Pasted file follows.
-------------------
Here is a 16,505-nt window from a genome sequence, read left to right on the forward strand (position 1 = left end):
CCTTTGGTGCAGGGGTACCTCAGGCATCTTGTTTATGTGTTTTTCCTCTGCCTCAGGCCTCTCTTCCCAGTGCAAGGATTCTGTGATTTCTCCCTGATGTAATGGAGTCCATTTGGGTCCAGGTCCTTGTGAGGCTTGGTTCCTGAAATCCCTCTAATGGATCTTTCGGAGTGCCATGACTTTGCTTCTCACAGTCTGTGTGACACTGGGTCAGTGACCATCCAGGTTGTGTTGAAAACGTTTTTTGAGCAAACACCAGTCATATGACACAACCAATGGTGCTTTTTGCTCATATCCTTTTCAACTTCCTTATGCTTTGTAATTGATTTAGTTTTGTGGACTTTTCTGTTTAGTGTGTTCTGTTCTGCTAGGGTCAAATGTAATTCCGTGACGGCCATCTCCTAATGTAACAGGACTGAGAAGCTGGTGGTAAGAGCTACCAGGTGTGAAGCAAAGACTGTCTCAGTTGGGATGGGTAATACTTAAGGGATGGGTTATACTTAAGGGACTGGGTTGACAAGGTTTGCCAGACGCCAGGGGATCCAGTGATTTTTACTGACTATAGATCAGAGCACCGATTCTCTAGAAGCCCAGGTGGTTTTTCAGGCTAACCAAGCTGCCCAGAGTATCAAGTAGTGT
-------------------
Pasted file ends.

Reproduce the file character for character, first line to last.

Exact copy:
Here is a 16,505-nt window from a genome sequence, read left to right on the forward strand (position 1 = left end):
CCTTTGGTGCAGGGGTACCTCAGGCATCTTGTTTATGTGTTTTTCCTCTGCCTCAGGCCTCTCTTCCCAGTGCAAGGATTCTGTGATTTCTCCCTGATGTAATGGAGTCCATTTGGGTCCAGGTCCTTGTGAGGCTTGGTTCCTGAAATCCCTCTAATGGATCTTTCGGAGTGCCATGACTTTGCTTCTCACAGTCTGTGTGACACTGGGTCAGTGACCATCCAGGTTGTGTTGAAAACGTTTTTTGAGCAAACACCAGTCATATGACACAACCAATGGTGCTTTTTGCTCATATCCTTTTCAACTTCCTTATGCTTTGTAATTGATTTAGTTTTGTGGACTTTTCTGTTTAGTGTGTTCTGTTCTGCTAGGGTCAAATGTAATTCCGTGACGGCCATCTCCTAATGTAACAGGACTGAGAAGCTGGTGGTAAGAGCTACCAGGTGTGAAGCAAAGACTGTCTCAGTTGGGATGGGTAATACTTAAGGGATGGGTTATACTTAAGGGACTGGGTTGACAAGGTTTGCCAGACGCCAGGGGATCCAGTGATTTTTACTGACTATAGATCAGAGCACCGATTCTCTAGAAGCCCAGGTGGTTTTTCAGGCTAACCAAGCTGCCCAGAGTATCAAGTAGTGT